By Joyrenzia Cheatham, The Whetstone
I’m sitting in the parking lot in front of Gooding Hall, excited, 18, ready to take on Wesley College as a freshman.
I’m talking to my parents and they are saying the usual “be safe, have fun” goodbyes.
The last thing my Pops told me before he left is still with me.
“You have to work twice as hard for half of what they have,” he said.
That was nearly four years ago, and I knew what Pops was talking about: I am a black woman who needs to work twice as hard for half of what white people assume is theirs.
I’ve discovered even more since.
The truth is, racism is the foundation of our “great” country. Not just for African-Americans, but, for a long time, for Italians, Russians and Jews, immigrants who 100 years ago were not considered white.
But it goes much deeper than that for African-Americans.
Racism can be seen at Wesley College, whether you believe it or not.
That is why Christian Bailey, Zahra Marcus, Kierra Whitaker and I decided to write the article, “Divided We Stand?” that ran in the last Whetstone issue
We noticed this problem on campus.
Did we meet resistance in the process? Hell, yeah. Unanswered emails, skipping out on scheduled interviews and even one person who tried to recant what she said just a few hours after we interviewed her.
No one wants to talk about it.
But you can’t fix a problem if you don’t address it.
When you close your eyes and think of the average American, what do you see?
I see a straight white man, along with an old Ford F-150, a Confederate flag on the back, and a tiki torch (I live less than an hour from Charlottesville, Va.) with a “make America great again” hat.
I cringe every time I hear that slogan.
When exactly was it great? When your father gave you a small loan of $1 million?
When George Zimmerman was found not guilty?
When my ancestors were forced against their will to leave everything they ever knew life was?
When we were considered three-fifths of a person?
When blacks and whites were segregated?
When hundreds of African-Americans were lynched every year?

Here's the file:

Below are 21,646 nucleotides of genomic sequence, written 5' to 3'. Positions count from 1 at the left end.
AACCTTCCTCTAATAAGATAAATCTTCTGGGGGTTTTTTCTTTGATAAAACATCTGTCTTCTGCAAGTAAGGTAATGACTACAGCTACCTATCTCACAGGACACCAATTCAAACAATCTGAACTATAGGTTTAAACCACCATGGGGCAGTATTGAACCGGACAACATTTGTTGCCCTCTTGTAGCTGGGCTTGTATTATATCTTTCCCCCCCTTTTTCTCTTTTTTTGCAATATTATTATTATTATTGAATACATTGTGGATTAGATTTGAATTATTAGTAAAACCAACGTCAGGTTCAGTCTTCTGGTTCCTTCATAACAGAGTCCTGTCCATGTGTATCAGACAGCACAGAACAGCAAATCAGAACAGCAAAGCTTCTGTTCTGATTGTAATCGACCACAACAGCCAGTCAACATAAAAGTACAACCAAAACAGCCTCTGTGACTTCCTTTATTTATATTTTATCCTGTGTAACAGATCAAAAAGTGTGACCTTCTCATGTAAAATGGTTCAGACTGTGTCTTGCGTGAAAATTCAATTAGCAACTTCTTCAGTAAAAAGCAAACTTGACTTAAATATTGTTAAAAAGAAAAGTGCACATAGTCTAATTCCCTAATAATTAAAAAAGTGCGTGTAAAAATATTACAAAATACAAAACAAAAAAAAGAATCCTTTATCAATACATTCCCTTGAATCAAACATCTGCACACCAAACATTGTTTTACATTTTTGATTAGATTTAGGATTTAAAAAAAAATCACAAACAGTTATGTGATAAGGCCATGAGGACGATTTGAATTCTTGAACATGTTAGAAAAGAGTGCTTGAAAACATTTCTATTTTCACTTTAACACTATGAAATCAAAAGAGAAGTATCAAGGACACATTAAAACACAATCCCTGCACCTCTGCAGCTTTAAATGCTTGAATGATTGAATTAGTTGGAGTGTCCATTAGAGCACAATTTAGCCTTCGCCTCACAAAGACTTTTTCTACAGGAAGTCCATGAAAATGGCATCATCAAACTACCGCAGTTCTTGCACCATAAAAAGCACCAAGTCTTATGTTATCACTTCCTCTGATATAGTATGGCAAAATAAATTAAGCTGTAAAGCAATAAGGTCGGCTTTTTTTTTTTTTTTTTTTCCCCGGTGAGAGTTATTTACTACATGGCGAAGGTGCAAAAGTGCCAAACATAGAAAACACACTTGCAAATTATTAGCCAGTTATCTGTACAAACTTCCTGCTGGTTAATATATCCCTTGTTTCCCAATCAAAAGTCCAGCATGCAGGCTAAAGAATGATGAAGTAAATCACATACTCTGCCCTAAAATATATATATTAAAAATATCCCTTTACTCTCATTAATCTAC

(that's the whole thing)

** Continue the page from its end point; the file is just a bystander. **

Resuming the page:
When Native Americans were slaughtered on their own land?
When Mexico pays to build a wall?
Where were all these immigration laws when Christopher Columbus “discovered” America?
Not one of us students, black or white, did this. We were born into it.
Racism is built into the DNA of the United States. It was in the Constitution before the Civil War.
But it’s not in our DNA, black or white. For us, it is learned behavior. And it’s internalized.
It’s in the white community’s prejudice and feelings of privilege.
No other race has to fear for their lives when they are pulled over.
No other race has to worry about being accused of you-name-it because they “fit the description.”
Or are assumed to be part of gangs. Or live in poverty. Or take drugs. Or are victims of police brutality.
And it’s also internalized in the black community.
No other race openly calls themselves a word that was once used to mark them as property.
Yes, I say it, too, and no, you still can’t say it. Even when it’s in a song.
No other race has a “team light skin” vs. “team dark skin.”
Systematic racism is real.
How can we expect to be treated equal when we were set up for failure in the first place?
How can we succeed in a system that was never designed for us?
I am not asking for a handout or a participation trophy.
I am asking to be treated like a human being. I am asking to have the same opportunities as my white counterparts.
I am asking you to understand where I am coming from.
That is why we wrote the article.
And that is why I’m writing this.
You follow me?